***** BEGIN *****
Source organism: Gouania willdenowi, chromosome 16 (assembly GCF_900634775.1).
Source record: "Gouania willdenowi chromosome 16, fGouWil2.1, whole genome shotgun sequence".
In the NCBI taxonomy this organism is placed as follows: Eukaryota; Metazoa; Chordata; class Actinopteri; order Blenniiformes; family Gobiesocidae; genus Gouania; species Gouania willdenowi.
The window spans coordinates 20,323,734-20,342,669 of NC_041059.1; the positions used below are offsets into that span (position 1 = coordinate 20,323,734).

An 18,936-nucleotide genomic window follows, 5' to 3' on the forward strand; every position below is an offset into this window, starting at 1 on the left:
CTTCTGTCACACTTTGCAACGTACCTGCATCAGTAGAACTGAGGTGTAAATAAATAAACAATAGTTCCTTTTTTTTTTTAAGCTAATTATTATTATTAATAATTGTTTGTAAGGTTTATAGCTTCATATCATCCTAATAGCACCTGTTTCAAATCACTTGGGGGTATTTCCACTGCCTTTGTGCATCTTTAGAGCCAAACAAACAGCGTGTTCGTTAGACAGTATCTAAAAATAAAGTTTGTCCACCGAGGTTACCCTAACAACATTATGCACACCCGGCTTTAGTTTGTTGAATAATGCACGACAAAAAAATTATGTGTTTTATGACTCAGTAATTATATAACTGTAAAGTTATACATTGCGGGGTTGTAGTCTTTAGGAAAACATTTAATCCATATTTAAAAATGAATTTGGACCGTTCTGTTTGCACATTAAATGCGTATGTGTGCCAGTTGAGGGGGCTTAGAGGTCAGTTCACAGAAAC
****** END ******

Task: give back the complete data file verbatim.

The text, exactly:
Source organism: Gouania willdenowi, chromosome 16 (assembly GCF_900634775.1).
Source record: "Gouania willdenowi chromosome 16, fGouWil2.1, whole genome shotgun sequence".
In the NCBI taxonomy this organism is placed as follows: Eukaryota; Metazoa; Chordata; class Actinopteri; order Blenniiformes; family Gobiesocidae; genus Gouania; species Gouania willdenowi.
The window spans coordinates 20,323,734-20,342,669 of NC_041059.1; the positions used below are offsets into that span (position 1 = coordinate 20,323,734).

An 18,936-nucleotide genomic window follows, 5' to 3' on the forward strand; every position below is an offset into this window, starting at 1 on the left:
CTTCTGTCACACTTTGCAACGTACCTGCATCAGTAGAACTGAGGTGTAAATAAATAAACAATAGTTCCTTTTTTTTTTTAAGCTAATTATTATTATTAATAATTGTTTGTAAGGTTTATAGCTTCATATCATCCTAATAGCACCTGTTTCAAATCACTTGGGGGTATTTCCACTGCCTTTGTGCATCTTTAGAGCCAAACAAACAGCGTGTTCGTTAGACAGTATCTAAAAATAAAGTTTGTCCACCGAGGTTACCCTAACAACATTATGCACACCCGGCTTTAGTTTGTTGAATAATGCACGACAAAAAAATTATGTGTTTTATGACTCAGTAATTATATAACTGTAAAGTTATACATTGCGGGGTTGTAGTCTTTAGGAAAACATTTAATCCATATTTAAAAATGAATTTGGACCGTTCTGTTTGCACATTAAATGCGTATGTGTGCCAGTTGAGGGGGCTTAGAGGTCAGTTCACAGAAAC